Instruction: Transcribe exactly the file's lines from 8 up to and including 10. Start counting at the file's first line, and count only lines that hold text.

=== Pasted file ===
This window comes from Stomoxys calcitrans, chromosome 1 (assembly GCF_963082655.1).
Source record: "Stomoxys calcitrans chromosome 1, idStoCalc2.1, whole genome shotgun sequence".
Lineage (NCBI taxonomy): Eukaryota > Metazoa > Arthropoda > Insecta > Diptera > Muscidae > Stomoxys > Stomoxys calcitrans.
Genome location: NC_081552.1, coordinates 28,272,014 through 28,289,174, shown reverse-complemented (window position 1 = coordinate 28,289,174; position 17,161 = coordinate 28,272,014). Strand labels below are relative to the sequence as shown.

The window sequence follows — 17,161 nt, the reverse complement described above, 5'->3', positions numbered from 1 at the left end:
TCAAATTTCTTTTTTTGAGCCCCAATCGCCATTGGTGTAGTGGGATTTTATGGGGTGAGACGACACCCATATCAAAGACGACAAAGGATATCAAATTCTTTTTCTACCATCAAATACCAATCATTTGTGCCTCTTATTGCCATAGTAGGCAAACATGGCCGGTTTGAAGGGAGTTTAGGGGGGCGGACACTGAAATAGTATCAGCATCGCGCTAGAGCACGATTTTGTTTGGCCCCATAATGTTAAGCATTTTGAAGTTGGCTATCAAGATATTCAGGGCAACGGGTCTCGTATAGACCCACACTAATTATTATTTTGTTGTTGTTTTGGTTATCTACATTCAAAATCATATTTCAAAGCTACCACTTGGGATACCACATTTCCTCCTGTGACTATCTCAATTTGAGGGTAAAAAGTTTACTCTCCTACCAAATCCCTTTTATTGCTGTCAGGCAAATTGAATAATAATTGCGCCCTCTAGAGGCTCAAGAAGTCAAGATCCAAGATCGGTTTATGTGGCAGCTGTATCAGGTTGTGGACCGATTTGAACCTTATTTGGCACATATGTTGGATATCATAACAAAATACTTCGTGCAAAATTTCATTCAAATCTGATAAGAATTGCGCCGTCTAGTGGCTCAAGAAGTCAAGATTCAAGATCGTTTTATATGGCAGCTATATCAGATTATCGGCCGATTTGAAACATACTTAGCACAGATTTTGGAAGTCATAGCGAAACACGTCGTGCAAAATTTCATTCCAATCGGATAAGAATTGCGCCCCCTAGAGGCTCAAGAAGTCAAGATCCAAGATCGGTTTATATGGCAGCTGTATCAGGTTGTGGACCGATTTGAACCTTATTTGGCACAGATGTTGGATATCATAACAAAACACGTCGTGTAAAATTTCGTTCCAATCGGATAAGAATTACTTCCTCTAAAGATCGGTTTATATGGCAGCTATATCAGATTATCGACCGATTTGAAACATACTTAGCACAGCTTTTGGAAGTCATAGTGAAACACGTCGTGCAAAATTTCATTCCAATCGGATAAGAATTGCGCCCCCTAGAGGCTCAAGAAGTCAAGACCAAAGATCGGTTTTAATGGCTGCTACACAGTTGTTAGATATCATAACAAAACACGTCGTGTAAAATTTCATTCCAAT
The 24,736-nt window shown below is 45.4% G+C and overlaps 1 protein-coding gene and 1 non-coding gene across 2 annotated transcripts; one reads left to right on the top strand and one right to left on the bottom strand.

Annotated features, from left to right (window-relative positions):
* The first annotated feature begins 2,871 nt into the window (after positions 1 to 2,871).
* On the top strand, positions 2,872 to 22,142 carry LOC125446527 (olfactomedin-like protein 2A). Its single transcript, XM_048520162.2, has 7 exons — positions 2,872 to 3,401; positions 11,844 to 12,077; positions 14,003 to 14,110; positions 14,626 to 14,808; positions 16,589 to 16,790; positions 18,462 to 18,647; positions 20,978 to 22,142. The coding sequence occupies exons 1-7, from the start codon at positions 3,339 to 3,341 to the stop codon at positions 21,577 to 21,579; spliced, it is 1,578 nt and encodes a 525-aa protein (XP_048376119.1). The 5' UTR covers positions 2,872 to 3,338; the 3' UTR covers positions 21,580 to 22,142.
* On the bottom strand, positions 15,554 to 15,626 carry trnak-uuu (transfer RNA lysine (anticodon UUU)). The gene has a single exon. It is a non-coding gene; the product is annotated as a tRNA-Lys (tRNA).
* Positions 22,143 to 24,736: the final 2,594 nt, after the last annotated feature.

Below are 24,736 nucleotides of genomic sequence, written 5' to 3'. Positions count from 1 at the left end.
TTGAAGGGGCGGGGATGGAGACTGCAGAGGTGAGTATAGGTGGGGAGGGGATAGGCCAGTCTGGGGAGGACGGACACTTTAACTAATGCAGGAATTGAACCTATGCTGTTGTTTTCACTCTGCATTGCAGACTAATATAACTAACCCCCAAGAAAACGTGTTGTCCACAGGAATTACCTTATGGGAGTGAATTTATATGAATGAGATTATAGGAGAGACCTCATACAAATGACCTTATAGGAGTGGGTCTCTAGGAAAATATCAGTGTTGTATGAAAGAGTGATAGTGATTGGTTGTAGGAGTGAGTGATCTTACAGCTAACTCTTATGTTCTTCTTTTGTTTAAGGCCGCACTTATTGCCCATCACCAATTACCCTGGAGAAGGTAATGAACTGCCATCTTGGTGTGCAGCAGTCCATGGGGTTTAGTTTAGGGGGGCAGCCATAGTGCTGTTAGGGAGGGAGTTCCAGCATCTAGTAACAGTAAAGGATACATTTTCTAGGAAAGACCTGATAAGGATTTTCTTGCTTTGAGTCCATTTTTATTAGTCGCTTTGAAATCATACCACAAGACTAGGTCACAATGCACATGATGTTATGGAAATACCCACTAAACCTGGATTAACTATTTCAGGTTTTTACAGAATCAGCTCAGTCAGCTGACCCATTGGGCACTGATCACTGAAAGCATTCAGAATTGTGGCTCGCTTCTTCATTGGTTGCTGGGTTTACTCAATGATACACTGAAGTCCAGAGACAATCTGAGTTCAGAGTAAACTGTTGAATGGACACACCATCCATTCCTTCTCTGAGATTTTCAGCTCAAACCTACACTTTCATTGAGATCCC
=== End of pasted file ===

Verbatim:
Annotated features, from left to right (window-relative positions):
* The first annotated feature begins 2,871 nt into the window (after positions 1 to 2,871).
* On the top strand, positions 2,872 to 22,142 carry LOC125446527 (olfactomedin-like protein 2A). Its single transcript, XM_048520162.2, has 7 exons — positions 2,872 to 3,401; positions 11,844 to 12,077; positions 14,003 to 14,110; positions 14,626 to 14,808; positions 16,589 to 16,790; positions 18,462 to 18,647; positions 20,978 to 22,142. The coding sequence occupies exons 1-7, from the start codon at positions 3,339 to 3,341 to the stop codon at positions 21,577 to 21,579; spliced, it is 1,578 nt and encodes a 525-aa protein (XP_048376119.1). The 5' UTR covers positions 2,872 to 3,338; the 3' UTR covers positions 21,580 to 22,142.